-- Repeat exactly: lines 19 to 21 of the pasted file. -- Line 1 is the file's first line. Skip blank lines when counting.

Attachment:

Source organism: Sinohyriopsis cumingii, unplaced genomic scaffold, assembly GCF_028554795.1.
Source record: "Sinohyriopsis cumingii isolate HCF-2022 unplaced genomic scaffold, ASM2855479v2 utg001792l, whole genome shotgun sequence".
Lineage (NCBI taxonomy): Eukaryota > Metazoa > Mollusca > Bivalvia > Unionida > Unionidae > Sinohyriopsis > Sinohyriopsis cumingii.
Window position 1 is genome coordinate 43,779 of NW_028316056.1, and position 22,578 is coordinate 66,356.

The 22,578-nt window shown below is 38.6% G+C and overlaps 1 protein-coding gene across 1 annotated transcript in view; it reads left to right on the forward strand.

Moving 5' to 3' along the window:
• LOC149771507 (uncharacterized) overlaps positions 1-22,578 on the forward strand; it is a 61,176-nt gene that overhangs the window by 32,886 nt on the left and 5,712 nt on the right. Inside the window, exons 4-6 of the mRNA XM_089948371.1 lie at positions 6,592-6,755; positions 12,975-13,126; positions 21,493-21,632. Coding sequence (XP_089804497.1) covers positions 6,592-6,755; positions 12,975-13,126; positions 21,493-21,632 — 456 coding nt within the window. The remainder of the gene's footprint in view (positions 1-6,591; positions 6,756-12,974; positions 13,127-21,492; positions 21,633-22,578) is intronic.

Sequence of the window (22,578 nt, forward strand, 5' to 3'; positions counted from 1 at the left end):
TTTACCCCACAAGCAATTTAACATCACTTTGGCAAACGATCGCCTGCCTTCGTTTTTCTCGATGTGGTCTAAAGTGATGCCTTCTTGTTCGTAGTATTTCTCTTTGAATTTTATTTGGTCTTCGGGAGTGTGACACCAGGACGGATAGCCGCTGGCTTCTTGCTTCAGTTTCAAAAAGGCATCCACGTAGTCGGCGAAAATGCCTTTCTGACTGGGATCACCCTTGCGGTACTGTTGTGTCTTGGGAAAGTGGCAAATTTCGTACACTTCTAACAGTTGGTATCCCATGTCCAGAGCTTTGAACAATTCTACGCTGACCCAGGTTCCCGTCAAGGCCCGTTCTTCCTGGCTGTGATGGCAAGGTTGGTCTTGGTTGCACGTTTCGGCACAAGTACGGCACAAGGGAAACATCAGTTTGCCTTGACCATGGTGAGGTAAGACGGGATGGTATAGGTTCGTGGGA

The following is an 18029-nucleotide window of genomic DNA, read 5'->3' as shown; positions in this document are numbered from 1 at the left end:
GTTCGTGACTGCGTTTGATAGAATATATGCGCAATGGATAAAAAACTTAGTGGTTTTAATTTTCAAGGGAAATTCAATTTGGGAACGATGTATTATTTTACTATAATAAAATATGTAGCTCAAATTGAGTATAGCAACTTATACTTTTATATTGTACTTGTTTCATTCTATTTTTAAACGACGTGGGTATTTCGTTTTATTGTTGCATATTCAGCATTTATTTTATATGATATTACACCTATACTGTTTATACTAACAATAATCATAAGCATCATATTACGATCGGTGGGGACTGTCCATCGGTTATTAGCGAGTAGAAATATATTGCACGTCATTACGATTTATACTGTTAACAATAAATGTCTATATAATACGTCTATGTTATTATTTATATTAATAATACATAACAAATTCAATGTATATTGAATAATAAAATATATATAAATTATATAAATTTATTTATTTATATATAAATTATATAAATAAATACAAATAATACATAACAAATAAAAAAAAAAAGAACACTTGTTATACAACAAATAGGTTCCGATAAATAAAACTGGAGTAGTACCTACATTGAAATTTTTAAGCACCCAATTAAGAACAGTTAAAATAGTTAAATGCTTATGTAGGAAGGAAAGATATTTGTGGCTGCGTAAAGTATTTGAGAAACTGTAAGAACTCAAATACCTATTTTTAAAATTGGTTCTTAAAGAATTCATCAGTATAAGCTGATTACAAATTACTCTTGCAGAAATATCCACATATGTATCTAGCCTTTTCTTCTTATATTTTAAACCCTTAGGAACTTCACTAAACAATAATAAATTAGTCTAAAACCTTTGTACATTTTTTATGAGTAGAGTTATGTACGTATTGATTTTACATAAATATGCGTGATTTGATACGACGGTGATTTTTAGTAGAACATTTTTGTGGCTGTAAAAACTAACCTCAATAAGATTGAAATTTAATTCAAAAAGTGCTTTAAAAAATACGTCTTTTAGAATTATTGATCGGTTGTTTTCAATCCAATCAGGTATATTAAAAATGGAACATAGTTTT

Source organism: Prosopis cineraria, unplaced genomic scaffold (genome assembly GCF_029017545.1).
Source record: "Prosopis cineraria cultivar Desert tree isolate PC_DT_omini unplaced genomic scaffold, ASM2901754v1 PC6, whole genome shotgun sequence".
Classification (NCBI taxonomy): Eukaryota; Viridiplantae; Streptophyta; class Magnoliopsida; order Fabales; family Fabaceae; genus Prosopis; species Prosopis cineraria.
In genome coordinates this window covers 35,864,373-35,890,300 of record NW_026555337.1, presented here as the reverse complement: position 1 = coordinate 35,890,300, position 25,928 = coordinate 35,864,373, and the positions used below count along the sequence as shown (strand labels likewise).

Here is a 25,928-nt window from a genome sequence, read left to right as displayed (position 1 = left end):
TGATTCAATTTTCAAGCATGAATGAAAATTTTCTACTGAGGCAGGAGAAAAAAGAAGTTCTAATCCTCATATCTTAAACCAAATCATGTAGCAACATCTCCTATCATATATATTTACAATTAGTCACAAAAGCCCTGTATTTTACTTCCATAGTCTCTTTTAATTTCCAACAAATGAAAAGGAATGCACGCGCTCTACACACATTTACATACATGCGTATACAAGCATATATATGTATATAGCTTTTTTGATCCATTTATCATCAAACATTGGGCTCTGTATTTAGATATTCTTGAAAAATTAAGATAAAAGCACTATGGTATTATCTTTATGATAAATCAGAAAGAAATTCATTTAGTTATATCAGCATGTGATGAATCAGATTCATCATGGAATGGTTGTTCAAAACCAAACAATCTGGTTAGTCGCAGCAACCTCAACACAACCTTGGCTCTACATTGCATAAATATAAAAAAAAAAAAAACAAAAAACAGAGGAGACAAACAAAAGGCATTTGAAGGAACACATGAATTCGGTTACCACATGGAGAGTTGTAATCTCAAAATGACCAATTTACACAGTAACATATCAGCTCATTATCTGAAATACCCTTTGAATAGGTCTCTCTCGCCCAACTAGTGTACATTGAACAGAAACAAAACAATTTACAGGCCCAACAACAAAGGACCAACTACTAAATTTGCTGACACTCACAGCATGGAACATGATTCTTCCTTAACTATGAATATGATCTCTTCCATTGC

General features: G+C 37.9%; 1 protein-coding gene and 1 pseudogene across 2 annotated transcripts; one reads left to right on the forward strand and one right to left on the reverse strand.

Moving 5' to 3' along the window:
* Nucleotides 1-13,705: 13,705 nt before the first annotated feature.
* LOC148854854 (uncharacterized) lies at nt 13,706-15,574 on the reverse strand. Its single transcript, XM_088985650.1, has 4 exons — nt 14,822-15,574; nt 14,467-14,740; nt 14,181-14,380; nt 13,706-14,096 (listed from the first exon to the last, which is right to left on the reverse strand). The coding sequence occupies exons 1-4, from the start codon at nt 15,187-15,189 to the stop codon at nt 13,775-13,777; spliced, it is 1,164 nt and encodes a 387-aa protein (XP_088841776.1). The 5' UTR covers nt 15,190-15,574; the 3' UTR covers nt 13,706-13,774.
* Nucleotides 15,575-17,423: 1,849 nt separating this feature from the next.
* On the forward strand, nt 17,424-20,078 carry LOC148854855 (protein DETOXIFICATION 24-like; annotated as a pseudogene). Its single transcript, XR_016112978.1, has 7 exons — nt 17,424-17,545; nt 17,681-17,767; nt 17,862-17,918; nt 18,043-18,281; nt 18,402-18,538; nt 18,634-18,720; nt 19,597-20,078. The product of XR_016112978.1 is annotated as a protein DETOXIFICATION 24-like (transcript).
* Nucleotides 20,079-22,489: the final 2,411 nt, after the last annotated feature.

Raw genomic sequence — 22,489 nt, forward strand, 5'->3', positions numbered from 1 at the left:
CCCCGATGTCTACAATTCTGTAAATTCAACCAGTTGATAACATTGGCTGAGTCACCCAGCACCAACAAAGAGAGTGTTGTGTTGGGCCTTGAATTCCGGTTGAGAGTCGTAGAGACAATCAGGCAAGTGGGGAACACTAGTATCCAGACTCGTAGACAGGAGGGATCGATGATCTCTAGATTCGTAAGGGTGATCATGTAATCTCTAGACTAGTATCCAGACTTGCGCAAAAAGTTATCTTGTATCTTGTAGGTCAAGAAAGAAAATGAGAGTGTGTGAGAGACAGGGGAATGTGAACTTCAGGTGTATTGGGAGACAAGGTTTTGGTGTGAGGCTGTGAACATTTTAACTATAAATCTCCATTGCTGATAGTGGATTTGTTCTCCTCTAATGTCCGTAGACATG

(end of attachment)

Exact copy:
Moving 5' to 3' along the window:
* Nucleotides 1-13,705: 13,705 nt before the first annotated feature.
* LOC148854854 (uncharacterized) lies at nt 13,706-15,574 on the reverse strand. Its single transcript, XM_088985650.1, has 4 exons — nt 14,822-15,574; nt 14,467-14,740; nt 14,181-14,380; nt 13,706-14,096 (listed from the first exon to the last, which is right to left on the reverse strand). The coding sequence occupies exons 1-4, from the start codon at nt 15,187-15,189 to the stop codon at nt 13,775-13,777; spliced, it is 1,164 nt and encodes a 387-aa protein (XP_088841776.1). The 5' UTR covers nt 15,190-15,574; the 3' UTR covers nt 13,706-13,774.